How many times have you been in the middle of a great run when all of a sudden you get a stomach cramp that forces you to cut your run short?
Naturally the fitter you are the less inclined you will be to get these stomach pains, however it still happens to the best of us. The trick is to know how your body responds to what you eat and drink and then to formulate a game plan to avoid getting stomach cramps.
The two main abdominal issues facing runners are the dreaded side stitch and diarrhea. It is difficult o conduct scientific research on side stitches since they seem to occur at random. One day you feel great, the next day you can't run more than 3 miles because it feels like you have a ball of needles in your side.
What is known, is that it typically occurs just below the diaphragm; the muscle that separates your lungs from your intestinal organs. If you experience a side stitch there are a couple of tips that may keep you on the road: bend forward, breathe deeply in through your nose and out your mouth while your hands are on your head, tighten your abdominal muscles, and finally, just grin and bear it.
On the other hand, mid-run you may feel the uncontrollable urge to find an outhouse. Or if you're on the trail, some secluded bushes. Diarrhea is more common than you may think, especially for long-distance runners; just consider all the jostling that occurs within your stomach and intestines. A great trick to avoid this is to take an anti-diarrhea pill (i.e. Imodium) about 30 minutes before a planned long run.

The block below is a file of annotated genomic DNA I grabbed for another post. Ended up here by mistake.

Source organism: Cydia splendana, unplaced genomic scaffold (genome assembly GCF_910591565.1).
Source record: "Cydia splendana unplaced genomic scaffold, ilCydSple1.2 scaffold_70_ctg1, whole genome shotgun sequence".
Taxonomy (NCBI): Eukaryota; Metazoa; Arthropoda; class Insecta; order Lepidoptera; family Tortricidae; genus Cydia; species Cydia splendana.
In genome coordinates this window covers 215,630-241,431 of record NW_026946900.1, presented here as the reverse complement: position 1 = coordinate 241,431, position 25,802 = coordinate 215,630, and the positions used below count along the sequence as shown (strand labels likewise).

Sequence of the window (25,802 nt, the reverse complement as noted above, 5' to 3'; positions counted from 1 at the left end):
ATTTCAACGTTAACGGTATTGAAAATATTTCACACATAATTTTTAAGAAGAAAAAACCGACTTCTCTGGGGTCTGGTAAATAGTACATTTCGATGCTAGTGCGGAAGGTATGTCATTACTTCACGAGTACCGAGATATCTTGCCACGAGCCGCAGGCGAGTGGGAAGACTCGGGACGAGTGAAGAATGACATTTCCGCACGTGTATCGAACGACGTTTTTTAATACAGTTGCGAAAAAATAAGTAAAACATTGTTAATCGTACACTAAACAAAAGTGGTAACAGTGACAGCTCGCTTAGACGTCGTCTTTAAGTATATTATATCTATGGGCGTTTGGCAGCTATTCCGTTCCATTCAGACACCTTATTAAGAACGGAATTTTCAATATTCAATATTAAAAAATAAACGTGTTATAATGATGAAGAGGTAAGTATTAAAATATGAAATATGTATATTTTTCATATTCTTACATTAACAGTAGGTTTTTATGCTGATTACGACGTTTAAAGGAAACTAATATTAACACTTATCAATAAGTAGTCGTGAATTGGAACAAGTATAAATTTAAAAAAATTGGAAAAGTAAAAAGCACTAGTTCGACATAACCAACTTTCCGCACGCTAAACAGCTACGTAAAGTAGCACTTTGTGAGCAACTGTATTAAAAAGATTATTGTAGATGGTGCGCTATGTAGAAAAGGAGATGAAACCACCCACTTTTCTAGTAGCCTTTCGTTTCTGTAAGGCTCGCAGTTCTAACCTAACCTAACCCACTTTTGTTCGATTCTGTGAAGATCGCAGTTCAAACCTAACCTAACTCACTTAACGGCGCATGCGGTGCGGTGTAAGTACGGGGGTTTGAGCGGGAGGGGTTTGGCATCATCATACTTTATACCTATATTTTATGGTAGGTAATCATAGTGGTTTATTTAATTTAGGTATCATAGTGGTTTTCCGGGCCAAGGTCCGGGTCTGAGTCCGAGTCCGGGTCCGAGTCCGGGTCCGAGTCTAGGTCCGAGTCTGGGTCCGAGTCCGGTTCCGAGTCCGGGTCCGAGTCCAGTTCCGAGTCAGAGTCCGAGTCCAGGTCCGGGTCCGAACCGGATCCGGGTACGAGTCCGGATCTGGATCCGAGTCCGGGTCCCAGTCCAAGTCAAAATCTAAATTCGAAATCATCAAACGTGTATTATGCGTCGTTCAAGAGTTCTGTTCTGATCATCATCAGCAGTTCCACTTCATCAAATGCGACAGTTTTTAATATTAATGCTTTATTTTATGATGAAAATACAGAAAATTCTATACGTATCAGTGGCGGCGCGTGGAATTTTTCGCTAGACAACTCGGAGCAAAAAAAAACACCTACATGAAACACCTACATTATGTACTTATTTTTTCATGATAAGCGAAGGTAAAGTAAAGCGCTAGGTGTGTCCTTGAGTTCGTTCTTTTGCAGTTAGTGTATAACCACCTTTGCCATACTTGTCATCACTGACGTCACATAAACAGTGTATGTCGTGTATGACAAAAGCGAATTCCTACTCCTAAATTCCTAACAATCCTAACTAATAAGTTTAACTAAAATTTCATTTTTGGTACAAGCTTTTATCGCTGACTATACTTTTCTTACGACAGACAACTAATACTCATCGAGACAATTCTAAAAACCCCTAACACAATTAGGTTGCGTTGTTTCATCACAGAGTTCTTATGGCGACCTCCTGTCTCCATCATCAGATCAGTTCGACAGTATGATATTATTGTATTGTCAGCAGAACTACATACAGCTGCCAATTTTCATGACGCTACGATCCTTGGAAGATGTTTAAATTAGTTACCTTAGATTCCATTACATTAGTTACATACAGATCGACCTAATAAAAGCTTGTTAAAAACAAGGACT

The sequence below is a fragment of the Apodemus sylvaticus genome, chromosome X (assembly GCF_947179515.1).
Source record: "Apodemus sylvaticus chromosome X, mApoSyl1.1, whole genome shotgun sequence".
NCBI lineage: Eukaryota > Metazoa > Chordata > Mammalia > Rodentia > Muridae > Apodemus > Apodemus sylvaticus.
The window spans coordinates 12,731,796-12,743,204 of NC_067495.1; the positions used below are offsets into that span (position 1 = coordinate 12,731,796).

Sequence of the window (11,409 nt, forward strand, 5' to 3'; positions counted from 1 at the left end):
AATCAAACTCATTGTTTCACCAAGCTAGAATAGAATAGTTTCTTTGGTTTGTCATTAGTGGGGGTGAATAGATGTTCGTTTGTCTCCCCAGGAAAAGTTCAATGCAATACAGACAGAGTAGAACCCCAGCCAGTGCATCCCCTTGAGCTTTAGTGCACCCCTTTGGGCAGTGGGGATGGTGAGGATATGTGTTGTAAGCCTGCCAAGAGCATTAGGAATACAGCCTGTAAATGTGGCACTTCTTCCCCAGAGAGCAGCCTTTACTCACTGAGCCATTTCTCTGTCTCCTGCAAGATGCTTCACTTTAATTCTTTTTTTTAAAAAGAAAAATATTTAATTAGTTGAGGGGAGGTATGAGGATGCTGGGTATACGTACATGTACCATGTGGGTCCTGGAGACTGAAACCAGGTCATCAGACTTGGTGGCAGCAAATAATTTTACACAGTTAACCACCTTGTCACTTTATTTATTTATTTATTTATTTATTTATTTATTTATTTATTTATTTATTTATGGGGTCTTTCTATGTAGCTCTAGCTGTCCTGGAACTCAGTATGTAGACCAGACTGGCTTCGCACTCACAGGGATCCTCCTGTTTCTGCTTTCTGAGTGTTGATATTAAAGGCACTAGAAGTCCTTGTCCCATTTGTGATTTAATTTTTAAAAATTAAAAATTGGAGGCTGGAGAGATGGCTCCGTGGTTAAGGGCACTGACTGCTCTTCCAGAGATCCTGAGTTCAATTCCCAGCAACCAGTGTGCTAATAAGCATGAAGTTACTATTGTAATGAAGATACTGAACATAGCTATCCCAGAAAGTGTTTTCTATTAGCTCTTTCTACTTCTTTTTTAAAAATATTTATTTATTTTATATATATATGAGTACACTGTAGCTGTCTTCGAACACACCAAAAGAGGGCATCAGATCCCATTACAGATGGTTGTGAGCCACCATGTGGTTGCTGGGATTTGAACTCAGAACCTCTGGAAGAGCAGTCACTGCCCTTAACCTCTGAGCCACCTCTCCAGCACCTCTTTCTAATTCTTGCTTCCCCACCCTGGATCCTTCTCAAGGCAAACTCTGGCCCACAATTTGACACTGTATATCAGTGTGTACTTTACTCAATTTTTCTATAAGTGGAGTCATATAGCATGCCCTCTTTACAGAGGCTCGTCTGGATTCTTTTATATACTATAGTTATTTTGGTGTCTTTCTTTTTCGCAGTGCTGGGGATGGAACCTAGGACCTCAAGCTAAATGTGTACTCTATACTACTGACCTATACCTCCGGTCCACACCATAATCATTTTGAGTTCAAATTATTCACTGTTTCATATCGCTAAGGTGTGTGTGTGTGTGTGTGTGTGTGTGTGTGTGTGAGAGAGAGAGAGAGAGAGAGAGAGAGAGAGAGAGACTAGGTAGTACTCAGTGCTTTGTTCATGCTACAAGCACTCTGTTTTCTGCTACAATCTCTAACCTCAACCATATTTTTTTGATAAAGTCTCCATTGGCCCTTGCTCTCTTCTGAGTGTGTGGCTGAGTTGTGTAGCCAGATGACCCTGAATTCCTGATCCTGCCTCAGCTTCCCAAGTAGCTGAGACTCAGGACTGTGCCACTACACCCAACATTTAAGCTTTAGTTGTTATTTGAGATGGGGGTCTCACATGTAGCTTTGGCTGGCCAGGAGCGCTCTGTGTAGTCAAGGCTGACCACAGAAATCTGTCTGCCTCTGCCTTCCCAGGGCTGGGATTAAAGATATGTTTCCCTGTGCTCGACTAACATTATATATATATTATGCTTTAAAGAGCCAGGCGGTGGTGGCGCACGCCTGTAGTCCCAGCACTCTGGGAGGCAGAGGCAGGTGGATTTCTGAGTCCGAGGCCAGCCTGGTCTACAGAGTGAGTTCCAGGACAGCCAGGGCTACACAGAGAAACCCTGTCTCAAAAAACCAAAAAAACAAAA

But the ideal situation is to avoid getting these pains altogether. So how do we accomplish that? Here are some tips:
- High fiber foods are beneficial in maintaining a normal transit time for digested products, but try to avoid a heavy fiber meal at least 4-5 hours before a significant distance run.
- Hydrate yourself properly before a run. Drinking plenty of water throughout the day helps the lining of your large intestines absorb water, which helps you go to the bathroom more comfortably.
- Try to avoid eating for at least 2-3 hours before a run and avoid drinking 1 hour before a run. This gives your stomach time to digest before hitting the road.
- Keep a food log. For a full week keep track of what you eat/drink, how long before a run you eat/drink, and what symptoms occur during running. Over time you'll come to notice trends (i.e. if you eat a salad for lunch you'll be good to go for a long run pre-dinner) and come to learn what your body likes and dislikes.
Orlando Running Fitness Examiner Chris Koestline, is an avid sports fan and runner who enjoys running around scenic Orlando and training for marathons. Whether it's running at 4 a.m. or in a torrential downpour, he can typically be found in the streets or along some scenic trails. Contact Chris at email@example.com
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